By Bailey Alexander on September 22, 2009
...on the decline for women according to a study on HuffingtonPost. Maureen Dowd, who's never pretended to be happy
puts on her own spin. I like Dowd, she's bitter and a stereotypical
NY'er and very good at her job. I begrudge her nothing, she's honest.
So what happened. Quello che è successo? This
study started in the 70's when women were 'officially' allowed to find
their independence, but let's not discount those that did prior to
permission, in fact, the one's I know seem relatively content, but
let's review the Study and play along.
Possibly it has something to do with the stress and materialism of 'having it all', and more importantly, 'wanting it all'.
Per esempio. I started making a 6 figure income in my late 20's, that
was heady stuff, but while sitting across from my friend, Norman Durkee, having
lunch at the Queen City Grill on 1st Ave in Seattle, which we did for
years, he uncovered my secret, I wasn't happy. I'd always made him
laugh until I didn't.
great, but it doesn't love you, maybe one might benefit by lowering
their expectations. Also I'm grateful I was surrounded by women who
lived on the 'who's who' lists. When I achieved good grades and ranked
in tennis, I received encouragement from Muv and letters from friends'
mothers, applauding accomplishment. I knew independence was a necessary
need for me and thanks to the times, I did. But,
I never wanted to 'have it all'. I know many women
that 'have it all' and they've no monopoly on happiness, and one could
argue many have had to exchange the very currency in
order to 'Have It All'. Again, I begrudge them nothing, they're bizzy.
per previous post, I decided to have a chat with the young woman in the
marina office. She took calls and carried out her business but kept
coming back to the counter if only because I wouldn't leave but I could
tell she enjoyed the topic. It's also a tricky one for Italians, not
only because of the traditional cultural issues, but because like the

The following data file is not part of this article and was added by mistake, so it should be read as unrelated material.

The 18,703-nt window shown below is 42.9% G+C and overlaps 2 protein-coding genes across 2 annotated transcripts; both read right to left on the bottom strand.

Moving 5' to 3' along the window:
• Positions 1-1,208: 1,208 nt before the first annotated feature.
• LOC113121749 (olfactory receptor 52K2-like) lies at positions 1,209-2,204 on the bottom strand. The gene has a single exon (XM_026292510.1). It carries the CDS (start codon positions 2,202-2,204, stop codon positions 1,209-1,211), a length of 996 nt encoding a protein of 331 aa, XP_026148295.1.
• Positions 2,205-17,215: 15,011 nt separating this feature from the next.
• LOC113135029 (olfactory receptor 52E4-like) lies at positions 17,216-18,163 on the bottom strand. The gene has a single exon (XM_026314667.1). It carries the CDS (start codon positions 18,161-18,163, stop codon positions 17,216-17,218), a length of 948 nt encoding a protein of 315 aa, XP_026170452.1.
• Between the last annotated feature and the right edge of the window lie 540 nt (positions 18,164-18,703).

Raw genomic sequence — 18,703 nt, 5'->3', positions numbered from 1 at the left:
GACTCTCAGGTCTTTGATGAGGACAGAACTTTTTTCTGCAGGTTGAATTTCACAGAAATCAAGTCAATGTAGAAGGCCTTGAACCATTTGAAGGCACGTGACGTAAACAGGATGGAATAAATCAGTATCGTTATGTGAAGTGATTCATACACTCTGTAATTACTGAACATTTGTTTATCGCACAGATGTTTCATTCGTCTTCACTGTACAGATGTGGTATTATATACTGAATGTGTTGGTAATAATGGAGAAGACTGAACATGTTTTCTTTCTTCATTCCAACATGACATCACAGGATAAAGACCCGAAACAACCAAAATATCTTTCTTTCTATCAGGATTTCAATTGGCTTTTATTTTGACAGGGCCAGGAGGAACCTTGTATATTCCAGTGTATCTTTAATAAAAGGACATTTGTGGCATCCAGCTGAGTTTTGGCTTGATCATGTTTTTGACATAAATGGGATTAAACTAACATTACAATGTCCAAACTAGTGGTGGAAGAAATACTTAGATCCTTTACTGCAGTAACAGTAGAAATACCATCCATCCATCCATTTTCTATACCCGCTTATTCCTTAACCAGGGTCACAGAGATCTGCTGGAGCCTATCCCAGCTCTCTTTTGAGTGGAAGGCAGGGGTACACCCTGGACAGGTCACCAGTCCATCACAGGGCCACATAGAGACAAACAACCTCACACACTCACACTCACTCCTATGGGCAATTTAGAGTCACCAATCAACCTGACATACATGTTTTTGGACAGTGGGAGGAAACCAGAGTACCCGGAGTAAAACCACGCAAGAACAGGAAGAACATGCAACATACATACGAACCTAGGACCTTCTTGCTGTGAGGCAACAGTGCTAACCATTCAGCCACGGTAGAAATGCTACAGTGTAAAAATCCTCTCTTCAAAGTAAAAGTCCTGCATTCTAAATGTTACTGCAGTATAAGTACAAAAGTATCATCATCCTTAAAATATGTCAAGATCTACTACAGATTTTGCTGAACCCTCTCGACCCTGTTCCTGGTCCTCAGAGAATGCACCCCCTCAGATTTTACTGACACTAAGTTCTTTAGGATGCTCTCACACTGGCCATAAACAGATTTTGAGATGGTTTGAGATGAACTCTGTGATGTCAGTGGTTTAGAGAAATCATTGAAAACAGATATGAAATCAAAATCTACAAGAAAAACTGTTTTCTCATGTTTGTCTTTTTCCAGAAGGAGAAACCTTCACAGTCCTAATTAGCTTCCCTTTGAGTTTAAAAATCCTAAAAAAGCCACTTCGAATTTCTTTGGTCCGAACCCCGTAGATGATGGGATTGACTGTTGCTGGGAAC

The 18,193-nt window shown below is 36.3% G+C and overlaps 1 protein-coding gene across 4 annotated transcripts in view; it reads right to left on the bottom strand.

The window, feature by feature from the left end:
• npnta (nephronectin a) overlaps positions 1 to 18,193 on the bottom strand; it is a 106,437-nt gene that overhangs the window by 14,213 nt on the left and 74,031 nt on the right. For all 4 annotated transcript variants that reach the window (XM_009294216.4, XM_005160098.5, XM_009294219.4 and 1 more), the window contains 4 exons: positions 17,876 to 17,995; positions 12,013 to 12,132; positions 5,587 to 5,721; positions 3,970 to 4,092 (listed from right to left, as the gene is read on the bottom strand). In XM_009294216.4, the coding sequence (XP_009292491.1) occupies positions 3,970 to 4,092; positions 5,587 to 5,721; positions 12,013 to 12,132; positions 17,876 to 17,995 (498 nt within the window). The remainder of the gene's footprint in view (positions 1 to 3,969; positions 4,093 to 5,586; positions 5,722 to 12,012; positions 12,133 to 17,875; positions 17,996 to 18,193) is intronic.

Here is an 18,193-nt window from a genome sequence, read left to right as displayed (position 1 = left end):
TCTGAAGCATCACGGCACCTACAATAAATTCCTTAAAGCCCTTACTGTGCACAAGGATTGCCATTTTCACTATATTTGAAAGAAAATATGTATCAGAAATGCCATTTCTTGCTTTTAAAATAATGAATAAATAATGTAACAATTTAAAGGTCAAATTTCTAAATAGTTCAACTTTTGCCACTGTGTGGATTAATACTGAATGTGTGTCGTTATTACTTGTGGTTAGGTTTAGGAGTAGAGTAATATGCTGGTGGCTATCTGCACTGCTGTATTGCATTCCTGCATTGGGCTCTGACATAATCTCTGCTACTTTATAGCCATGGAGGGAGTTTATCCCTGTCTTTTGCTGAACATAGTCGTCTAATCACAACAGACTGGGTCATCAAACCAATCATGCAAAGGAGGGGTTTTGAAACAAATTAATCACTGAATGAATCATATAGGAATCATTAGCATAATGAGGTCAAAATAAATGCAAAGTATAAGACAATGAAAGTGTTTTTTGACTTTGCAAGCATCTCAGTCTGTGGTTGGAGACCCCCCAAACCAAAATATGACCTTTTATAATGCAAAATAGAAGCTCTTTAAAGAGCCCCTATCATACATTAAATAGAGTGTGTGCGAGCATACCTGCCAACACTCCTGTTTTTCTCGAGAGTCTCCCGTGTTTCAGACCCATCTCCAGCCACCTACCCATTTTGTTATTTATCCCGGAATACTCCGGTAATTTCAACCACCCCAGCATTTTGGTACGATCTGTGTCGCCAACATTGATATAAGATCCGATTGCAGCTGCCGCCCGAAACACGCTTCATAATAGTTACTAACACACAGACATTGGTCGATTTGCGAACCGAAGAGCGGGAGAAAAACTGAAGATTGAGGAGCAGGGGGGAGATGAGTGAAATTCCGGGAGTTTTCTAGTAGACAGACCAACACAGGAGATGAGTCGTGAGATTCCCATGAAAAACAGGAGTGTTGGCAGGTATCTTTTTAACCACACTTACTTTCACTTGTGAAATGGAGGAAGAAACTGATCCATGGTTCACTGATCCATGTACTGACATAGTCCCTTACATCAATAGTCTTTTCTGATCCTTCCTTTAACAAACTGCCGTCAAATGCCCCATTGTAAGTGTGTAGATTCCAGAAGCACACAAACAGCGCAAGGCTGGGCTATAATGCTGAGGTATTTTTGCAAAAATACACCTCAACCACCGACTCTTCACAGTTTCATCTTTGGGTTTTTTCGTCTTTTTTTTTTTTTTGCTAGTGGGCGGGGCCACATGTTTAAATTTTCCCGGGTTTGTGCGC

French, they rather like their 'soft' and 'hard' power behind the
scenes. She said feminism came
much later but still, women are encouraged to remain 'quiet', unless
they're on Silvio's variety shows. In response to my specific
questions about 'the backlash' via Silvio, she said they simply
resented all the nakedness 24/7. Italians, like most Europeans are
relaxed about their bodies, lord knows life is casual around here, but
she said they didn't want to see it all day long on the tele.
I asked her about Oriana Fallaci, and
another woman joined in. I was looking to find 'strong' Italian icons
that we could discuss alongside Sophia and the usual suspects. We all
agreed on Oriana, she was a bit too pro-american/9/11, too anti-arab,
too reactionary, but she was cool and made her mark. I suppose for both
men and women, business is 'complicated' here, but still more so for
the opportunistic female persuasion.
Happiness, studies, who knows...but
when I see these two women, which I do almost daily, chatting, cutting
themselves up, I can tell, they're content. They'd be positively happy
to go inside if only Silvio would stop putting those bikini clad
And further along our travels today
I encounter my own joy as we ride along the most adorable, fantastical
garden in all of lignano sabbiadoro.
park the kids and take pictures, they do little justice. After a few
minutes the sweetest thing happens, the proprietor comes out and asks
that I wait. Suddenly the large riverboat wheel in the water starts
spinning and the potted plants go round and round and up and down like
a carousel. They're a kind couple, Belgium/Paris/LS lifestyle.
we reach the dock I put the kids out to run the rest of the way home.
Godot is left in the dust as Colette has already flown over the bike,
done a pirouette or two and waits patiently aboard the boat while her
brother and mother take a bit longer...
More Like This
Recent Posts by Bailey Alexander
Most Popular on BlogHer
Don Lemon Joins Whoopi Goldberg in Using Victim-Blaming Tactics to Defend Bill Cosby Against Rape Accusations
By Deb Rox